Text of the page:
The opponent’s name was “K’s,” a 29-year old cyborg from Germany.
I was told that his special weapons were “weapon” and “arm.” I laughed, but sure enough, K’s had two long metallic arms that had an incredible reach. His legs were long too, meaning that the jump kicks which had been so effective in previous battles were useless. My close-up blades were at a serious disadvantage. Instead, I had to wait for K’s to make the first move, dodge that, and sneak in for the hits while he was still off-balance. Eventually, I was ready to face Jade, the Fighting King.
It took me a while, though. K’s was a struggle to get through, a matter of perfect timing and defensive strategy. I could easily see this game, Tuff E Nuff, gobbling up my quarters in 1993 when the game was first released. But my quarters are safe: If you’re a paid Nintendo Switch Online subscriber, it can be played right now by downloading the Nintendo Entertainment System app.
Tuff E Nuff is an enjoyable Street Fighter II clone with a fun post-apocalyptic twist. To understand why it was made, it’s important to know a little bit about Street Fighter II: The World Warrior.
Close-quarters fighting games have always been popular, but Street Fighter II broke new ground in 1991 with the idea of multiple playable characters. Each had their own special attacks, advantages, disadvantages, and background. Suddenly, a game was willing to let players pick out a playstyle that worked for them as opposed to the other way around.
Its multiplayer mode became a cash cow, making the game the highest-grossing arcade game in Japan in 1991, and then again in 1992. Similar blockbuster sales occurred in the U.S., the U.K, and anywhere a console could be plugged in. By 1993, Street Fighter II had become a franchise of its own, spawning two other games, and all three were top-sellers.
Players clearly wanted more fighting games, and Tuff E Nuff was among those that delivered. The game nicks some plot ideas from SF II, including the idea of a Japanese fighter (Syoh) rivaling an American (Zazi). But Tuff comes through with a wholly original setting in the year 2151.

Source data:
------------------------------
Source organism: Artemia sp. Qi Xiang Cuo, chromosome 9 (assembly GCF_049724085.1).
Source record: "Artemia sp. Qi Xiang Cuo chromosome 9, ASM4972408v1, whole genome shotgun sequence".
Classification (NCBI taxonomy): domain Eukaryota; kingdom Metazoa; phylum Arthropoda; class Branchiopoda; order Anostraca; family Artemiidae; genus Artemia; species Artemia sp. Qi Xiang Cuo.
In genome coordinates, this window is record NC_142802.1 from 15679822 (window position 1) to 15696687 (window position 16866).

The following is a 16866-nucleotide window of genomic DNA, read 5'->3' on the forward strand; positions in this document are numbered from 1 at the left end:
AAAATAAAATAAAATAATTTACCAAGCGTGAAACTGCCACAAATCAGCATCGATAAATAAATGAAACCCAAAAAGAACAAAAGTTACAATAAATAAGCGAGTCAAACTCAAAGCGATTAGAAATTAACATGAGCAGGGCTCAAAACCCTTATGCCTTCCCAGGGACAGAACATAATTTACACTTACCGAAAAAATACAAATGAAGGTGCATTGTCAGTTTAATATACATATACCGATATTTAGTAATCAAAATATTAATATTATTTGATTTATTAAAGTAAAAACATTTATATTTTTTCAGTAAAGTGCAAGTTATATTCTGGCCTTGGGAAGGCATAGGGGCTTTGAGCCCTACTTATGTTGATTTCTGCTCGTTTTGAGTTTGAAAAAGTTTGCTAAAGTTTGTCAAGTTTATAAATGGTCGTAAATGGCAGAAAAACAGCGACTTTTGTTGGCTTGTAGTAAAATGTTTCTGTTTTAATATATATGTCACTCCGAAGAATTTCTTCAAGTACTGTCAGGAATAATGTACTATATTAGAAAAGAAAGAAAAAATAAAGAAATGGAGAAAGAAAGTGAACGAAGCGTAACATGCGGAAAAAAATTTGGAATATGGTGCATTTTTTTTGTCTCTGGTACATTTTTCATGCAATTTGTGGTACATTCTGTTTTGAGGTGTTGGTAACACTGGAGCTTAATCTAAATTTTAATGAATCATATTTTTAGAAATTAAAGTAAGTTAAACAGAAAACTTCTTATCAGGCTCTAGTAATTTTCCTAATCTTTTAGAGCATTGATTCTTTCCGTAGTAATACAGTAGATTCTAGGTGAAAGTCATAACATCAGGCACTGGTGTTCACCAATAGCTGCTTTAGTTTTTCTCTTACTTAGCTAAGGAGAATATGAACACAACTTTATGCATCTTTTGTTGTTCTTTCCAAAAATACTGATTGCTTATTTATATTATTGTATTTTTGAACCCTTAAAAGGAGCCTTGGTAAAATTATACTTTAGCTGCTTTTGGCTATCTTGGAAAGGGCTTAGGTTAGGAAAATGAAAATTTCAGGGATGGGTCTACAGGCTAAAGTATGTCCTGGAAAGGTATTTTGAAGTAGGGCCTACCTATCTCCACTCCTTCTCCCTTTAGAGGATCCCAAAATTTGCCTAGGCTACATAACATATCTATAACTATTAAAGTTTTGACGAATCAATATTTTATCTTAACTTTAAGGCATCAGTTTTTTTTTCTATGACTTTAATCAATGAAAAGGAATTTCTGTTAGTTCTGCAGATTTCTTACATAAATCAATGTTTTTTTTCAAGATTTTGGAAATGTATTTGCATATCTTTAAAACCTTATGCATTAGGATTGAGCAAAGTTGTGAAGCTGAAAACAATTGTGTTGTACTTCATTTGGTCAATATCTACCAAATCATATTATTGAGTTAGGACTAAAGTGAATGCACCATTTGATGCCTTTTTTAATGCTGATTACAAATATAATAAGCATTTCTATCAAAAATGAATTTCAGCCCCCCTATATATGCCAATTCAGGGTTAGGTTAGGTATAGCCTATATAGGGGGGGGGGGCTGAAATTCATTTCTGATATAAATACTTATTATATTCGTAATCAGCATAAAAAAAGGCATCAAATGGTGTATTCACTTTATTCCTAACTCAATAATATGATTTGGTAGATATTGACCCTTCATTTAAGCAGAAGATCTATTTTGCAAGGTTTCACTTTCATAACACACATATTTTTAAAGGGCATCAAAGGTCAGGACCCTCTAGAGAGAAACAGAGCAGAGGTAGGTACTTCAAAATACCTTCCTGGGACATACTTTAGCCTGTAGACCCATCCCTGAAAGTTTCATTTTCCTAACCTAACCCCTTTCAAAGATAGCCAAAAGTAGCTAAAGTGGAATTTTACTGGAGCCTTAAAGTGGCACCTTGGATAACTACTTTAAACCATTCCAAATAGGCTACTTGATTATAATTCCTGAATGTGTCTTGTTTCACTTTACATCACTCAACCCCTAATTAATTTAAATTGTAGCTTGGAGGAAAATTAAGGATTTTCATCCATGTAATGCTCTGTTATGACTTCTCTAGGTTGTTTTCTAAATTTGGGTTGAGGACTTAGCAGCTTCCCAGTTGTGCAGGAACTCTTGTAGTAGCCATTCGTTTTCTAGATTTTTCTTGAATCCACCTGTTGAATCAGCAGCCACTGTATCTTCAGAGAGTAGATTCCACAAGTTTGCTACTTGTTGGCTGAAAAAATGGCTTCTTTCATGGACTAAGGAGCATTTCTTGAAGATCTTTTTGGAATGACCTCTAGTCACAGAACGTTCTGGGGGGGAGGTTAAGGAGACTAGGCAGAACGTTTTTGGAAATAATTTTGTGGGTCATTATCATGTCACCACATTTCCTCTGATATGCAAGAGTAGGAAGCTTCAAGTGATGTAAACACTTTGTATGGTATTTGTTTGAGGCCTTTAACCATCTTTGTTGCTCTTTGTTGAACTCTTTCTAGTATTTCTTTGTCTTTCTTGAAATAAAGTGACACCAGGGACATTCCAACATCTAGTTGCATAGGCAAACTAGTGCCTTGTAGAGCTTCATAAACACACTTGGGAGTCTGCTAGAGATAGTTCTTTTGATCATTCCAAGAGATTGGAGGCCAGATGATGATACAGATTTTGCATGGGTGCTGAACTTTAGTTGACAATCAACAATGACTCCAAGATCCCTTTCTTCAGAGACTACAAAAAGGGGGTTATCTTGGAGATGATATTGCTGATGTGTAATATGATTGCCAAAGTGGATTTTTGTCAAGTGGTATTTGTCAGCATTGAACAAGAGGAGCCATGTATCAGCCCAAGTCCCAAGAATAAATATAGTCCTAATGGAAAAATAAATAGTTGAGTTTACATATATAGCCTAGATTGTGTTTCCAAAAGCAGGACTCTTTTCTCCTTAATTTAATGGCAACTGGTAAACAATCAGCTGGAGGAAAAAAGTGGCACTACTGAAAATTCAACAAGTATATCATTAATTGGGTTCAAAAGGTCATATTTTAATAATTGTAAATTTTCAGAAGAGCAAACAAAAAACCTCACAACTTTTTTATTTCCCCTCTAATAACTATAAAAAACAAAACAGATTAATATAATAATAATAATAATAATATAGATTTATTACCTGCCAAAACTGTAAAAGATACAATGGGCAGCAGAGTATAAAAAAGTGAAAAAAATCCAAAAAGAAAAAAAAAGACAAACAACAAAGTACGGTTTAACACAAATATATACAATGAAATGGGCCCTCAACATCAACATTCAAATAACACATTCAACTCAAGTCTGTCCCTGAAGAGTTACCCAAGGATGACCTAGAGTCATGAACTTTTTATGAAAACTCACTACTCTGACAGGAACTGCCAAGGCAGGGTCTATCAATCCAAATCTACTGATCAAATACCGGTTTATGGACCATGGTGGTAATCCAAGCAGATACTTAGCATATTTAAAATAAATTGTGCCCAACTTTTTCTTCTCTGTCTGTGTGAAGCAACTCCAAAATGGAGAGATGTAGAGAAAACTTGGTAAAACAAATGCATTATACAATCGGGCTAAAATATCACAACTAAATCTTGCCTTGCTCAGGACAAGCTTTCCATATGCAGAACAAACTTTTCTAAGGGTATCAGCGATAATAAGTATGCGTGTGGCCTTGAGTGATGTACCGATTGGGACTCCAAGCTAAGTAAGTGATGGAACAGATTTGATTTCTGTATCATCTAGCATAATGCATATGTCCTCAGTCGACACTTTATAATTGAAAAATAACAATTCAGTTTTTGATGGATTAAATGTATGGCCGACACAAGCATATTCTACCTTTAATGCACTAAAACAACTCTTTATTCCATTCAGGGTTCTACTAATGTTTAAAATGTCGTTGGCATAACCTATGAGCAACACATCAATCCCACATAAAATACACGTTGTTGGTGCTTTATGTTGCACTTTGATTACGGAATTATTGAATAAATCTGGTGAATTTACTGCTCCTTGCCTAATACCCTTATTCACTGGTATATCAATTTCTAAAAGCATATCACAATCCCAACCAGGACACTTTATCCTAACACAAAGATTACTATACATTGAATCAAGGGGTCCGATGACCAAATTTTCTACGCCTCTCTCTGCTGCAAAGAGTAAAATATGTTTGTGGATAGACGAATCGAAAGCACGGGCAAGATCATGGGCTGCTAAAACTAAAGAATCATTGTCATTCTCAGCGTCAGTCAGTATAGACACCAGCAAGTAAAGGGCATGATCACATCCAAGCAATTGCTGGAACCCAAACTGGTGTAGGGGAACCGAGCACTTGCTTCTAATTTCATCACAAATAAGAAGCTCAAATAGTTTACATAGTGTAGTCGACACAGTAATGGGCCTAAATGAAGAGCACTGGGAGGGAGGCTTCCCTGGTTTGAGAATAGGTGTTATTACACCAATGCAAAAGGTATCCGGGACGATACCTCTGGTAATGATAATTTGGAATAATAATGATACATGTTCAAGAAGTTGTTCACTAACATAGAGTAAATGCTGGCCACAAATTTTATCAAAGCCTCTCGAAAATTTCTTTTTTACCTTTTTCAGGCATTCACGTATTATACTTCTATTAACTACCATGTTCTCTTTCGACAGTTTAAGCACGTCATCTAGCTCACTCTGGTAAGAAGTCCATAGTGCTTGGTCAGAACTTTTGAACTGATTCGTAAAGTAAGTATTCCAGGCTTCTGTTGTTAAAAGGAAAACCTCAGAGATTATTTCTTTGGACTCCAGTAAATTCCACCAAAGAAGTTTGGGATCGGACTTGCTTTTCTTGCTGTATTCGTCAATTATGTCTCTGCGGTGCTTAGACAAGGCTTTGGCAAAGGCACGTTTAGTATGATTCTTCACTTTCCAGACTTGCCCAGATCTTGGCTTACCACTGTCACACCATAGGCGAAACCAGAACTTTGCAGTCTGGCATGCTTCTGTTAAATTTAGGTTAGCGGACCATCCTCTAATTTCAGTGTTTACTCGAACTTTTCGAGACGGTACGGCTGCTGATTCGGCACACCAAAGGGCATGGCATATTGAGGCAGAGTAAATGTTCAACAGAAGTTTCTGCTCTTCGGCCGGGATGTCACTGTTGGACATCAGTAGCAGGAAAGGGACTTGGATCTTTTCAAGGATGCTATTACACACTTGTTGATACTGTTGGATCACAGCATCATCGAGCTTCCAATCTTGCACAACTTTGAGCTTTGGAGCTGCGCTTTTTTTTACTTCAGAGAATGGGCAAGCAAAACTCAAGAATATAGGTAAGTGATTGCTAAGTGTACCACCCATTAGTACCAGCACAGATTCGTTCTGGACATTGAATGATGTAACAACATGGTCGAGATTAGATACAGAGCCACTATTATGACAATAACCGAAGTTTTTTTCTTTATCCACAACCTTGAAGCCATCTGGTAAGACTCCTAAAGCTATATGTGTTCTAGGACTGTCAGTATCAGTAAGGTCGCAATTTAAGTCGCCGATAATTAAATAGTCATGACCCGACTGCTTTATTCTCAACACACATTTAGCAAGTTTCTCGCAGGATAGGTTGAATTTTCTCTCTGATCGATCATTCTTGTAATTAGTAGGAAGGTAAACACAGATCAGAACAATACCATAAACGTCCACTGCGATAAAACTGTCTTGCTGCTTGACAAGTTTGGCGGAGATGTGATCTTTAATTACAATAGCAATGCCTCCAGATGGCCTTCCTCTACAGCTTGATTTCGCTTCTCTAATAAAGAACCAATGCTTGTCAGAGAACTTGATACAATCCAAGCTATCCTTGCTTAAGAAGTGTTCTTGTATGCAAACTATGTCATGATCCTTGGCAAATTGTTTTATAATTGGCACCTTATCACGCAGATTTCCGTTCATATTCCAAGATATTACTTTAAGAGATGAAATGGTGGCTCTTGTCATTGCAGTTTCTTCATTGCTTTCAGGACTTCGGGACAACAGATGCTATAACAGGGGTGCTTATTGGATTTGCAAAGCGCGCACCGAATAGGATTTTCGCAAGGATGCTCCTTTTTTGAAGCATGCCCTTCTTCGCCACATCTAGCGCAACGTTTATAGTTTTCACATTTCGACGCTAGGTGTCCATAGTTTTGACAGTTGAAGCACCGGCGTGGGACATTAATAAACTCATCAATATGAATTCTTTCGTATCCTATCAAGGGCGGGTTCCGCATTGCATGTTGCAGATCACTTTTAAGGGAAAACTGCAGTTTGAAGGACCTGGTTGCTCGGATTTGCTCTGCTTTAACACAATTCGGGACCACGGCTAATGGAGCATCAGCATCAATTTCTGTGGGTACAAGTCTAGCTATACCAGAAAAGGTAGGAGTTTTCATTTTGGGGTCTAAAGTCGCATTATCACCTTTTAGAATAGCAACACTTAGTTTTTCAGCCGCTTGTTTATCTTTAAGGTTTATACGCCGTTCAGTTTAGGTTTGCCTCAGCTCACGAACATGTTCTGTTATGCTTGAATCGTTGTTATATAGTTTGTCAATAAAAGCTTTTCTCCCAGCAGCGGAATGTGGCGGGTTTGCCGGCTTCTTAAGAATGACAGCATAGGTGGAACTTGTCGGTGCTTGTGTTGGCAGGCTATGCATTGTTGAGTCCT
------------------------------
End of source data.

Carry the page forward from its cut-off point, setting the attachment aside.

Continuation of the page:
After “the war to end all wars,” Earth has become barren and desolate, a place where “only the strongest” survive, the player learns in an opening scroll. During this “crazy time,” a man named Jade declares himself the fighting king and builds a huge tower. Many fighters have tried to fight him, but none ever returned. So now the last four have come to take down Jade and prove, once and for all, that they are ... tuff e nuff.
Beyond Syoh and Zazi, there are also Kotono, a female Japanese ninja armed with kunai throwing knives, and Vortz, an older wrestler from the Netherlands. These fighters each employ unique fighting styles — and therefore playstyles. While Syoh and Zazi are balanced, Kotono leans towards speed whereas Vortz is stronger and slower.
After you select a character, the game transports you to Jade’s desolate tower, where you start battling your way up. First, you take down your fellow heroes, and then on to the bad guys.
Some of these characters make absolutely no sense, like the Libyan ex-military commando named Dolf (?) who fights with a missile launcher. There’s also the New York street punk named Beans, a speedy samurai named Shirou with a sick sword, a martial artist named Rei, another wrestler named Gajet from parts unknown, the cyborg K’s, and finally Jade, the Fighting King, whose weapon is “aura.”
Apparently, there was more backstory for these characters in the Japanese version of the game (Vortz and Gajet are brothers?????) called Dead Dance, but all of that was cut from the international version for unclear reasons. It’s a shame because the game does feel a little empty without them.
But backstory or no, Tuff E Nuff a fun fighting game with a silly name, perhaps best played with a friend. It lacks the depth and range of Street Fighter II but has unique challenges all its own. And seriously, watch out for K’s arms. So annoying.